Looking For Alaska by John Green

December 15, 2009
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I read Looking For Alaska as part of my Contemporary Literature class. But when I finished reading it, I decided to look for Hawaii instead, because it’s a lot warmer there.

On the first page of the book, Miles Halter, a social outcast at his school, is preparing to leave for Culver Creek, a boarding high school in Alabama. His chief distinction is his extensive knowledge of famous last words, telling his parents that, in the last words of Francois Rabelais: “I go to seek a Great Perhaps.”

As the story goes on, he arrives at the school and meets his roommate, Chip Martin(otherwise known as the Colonel, because of his role in planning the traditional Culver Creek pranks.). The Colonel knows the name of every country in the world, as well as a lot of other weird information that only someone with absolutely nothing else to do would know. He’s been going to Culver Creek since his freshman year, unlike Miles who is now a junior.

The Colonel introduces Pudge to Alaska, a fusion-reactor hot girl who, unfortunately for the instantly infatuated Miles, already has a boyfriend that there is no competing with. She is the absolute most random, crazy person Pudge has ever seen outside an insane asylum.

The first night, Miles (or Pudge, as he becomes known because of his skinniness (“It’s called irony, Pudge)) gets grabbed by a bunch of Weekday Warriors, who are the kids who only go to Culver Creek because their parents are rich and return to their air-conditioned mansions every weekend, taped up, and thrown in the large lake in the middle of campus. He could easily have drowned. The Colonel, true to his reputation and his hatred for the Weekday Warriors because of his family’s poverty, plans revenge, and a plan is pulled off wherein the Warriors in question get blue dye in their hair gel and progress reports sent to their families meticulously detailing how they are failing some of their classes.

The four of them,(including Takumi, an Asian student who’s known the Colonel since his frosh year) like most of the rest of the Culver Creek student body, smoke, drink, and generally start their college experiences a little early under the ever-present threat of expulsion by the Eagle, who is the dean of students and lives up to his name, and being attacked violently by the swan from hell who lives on the lake. Through insights by Dr. Hyde in World Religions class, and Alaska’s thinking which has taken up permanent residence several miles away from the box, there is no question that he finds his Great Perhaps.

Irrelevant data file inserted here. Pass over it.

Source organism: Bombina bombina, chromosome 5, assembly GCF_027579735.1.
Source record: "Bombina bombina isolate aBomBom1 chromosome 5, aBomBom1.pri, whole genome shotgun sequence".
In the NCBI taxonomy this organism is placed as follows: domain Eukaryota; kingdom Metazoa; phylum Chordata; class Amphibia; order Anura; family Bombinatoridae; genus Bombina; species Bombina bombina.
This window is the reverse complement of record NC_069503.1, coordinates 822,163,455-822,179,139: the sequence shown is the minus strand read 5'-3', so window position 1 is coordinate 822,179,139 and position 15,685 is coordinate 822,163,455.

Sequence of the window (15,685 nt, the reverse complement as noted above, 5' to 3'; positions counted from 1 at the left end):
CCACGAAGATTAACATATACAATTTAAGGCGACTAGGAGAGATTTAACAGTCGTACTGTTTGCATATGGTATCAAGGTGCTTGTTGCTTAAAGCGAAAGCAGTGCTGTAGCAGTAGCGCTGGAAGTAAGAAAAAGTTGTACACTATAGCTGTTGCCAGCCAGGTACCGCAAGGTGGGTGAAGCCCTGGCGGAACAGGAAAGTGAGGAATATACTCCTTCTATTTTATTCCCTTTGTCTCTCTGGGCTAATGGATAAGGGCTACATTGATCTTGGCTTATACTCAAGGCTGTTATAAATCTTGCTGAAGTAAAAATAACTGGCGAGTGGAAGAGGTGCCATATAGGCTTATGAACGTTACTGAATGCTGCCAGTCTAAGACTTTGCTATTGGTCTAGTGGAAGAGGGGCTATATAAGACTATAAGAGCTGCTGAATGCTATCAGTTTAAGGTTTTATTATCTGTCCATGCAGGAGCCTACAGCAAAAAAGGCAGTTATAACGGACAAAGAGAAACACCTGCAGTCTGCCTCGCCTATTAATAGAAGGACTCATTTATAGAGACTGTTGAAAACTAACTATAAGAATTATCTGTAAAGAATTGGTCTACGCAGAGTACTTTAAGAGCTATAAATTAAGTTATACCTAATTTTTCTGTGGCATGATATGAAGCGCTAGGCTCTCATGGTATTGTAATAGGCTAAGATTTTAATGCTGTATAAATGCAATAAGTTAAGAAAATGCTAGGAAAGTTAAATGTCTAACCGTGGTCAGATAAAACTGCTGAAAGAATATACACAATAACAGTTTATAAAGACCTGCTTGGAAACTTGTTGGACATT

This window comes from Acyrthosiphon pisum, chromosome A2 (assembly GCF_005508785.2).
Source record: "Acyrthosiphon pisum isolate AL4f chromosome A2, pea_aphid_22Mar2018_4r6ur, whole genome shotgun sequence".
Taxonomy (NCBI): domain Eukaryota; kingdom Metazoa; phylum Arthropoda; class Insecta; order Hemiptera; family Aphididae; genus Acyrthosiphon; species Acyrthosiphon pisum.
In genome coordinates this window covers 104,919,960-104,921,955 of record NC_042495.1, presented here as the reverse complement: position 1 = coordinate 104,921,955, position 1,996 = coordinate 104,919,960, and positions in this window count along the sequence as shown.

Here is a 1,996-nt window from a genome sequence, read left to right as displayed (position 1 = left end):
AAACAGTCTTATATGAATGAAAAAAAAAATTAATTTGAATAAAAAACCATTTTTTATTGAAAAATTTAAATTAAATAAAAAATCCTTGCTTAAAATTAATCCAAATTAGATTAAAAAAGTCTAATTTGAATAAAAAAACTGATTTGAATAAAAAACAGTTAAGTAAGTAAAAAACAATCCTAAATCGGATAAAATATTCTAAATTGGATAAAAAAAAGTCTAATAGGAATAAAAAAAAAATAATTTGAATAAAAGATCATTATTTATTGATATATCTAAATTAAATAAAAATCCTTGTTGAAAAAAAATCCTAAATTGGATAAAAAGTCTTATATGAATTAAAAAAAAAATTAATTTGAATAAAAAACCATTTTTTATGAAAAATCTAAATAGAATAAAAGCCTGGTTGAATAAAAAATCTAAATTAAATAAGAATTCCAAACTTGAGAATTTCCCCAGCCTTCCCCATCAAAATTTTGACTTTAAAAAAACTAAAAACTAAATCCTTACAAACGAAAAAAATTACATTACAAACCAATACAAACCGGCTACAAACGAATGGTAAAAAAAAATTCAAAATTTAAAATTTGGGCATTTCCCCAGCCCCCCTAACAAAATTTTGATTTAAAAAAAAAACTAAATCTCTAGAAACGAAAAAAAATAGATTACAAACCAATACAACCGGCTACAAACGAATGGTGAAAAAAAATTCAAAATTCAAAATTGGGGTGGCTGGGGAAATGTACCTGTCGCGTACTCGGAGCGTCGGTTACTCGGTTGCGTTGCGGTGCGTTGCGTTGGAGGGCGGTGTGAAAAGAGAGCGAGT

On the very day that he finally hooks up with Alaska, disaster strikes. And I quote the back cover: “Nothing will ever be the same.”

My biggest problem with the book was that the characters were too wild for it to be realistic. During Thanksgiving break, Alaska and Pudge take a “self-guided” tour of the dorm rooms and find that every single student has alcohol, drugs, porn, or all of the above and more in their rooms. Seriously. There would be at least one person entering Culver Creek not wanting to risk getting kicked out for his/her own entertainment, if you want to call it that. Pudge didn’t seem to think so about smoking-he did it only because everyone else did. Peer pressure and high school irresponsibility only go so far.

Many of the characters were fairly one-dimensional, although if the one dimension is spontaneity I suppose you could say Alaska has an infinite number of dimensions. The Colonel is fairly flat before the disaster I mentioned, which the very heading system of the book revolves around: He studies crazy stuff and does crazy stuff. Good way to sum it up. In the post-tragedy part of the story, he’s a bit more believable as we watch him and Pudge struggle through grief’s many permutations. Pudge is more believable- I can sympathize with him myself, entering the world after a long period of isolation. He has dimension. He isn’t totally, insanely reckless like Chip and Alaska-he thinks things through but usually ends up going along with them.

The point is debatable and it’s hard to tell exactly what the author had in mind. Is A warning against the certifiable insanity of our cast of characters is the easy answer, but you can tell it’s not what the author had in mind. How to get out of, as Bolivar and then Pudge put it “this labyrinth of suffering?” Who is really responsible for the death of Alaska in that situation, and to what degree? Should Alaska have tried to let go of the past that walled off her future? And so on, and so on. That’s what I like best about this book- it doesn’t just have a point that makes you think- you have to think to get the point. Assuming there is one. The other thing is that you are not constantly being reminded of the conflicts, at least after the Weekday Warriors get blue hair. There is Pudge trying to get with Alaska, but it’s not shoved in your face. He thinks about it when a real guy in that situation would think about it, and how. It almost gets abandoned when he has sex with Lara. And then, in an irony worthy of Twain or O’Henry, he hooks up with the 49th state that very night.

The perspective feels slightly artificial, but that element is put together well. It might be the reason why Pudge is so convincing- you only see his doubts, his emotions, and his thoughts at a direct level. The other characters you can understand, but it’s harder to sympathize with them.

“They couldn’t hit an elephant from this distance-”

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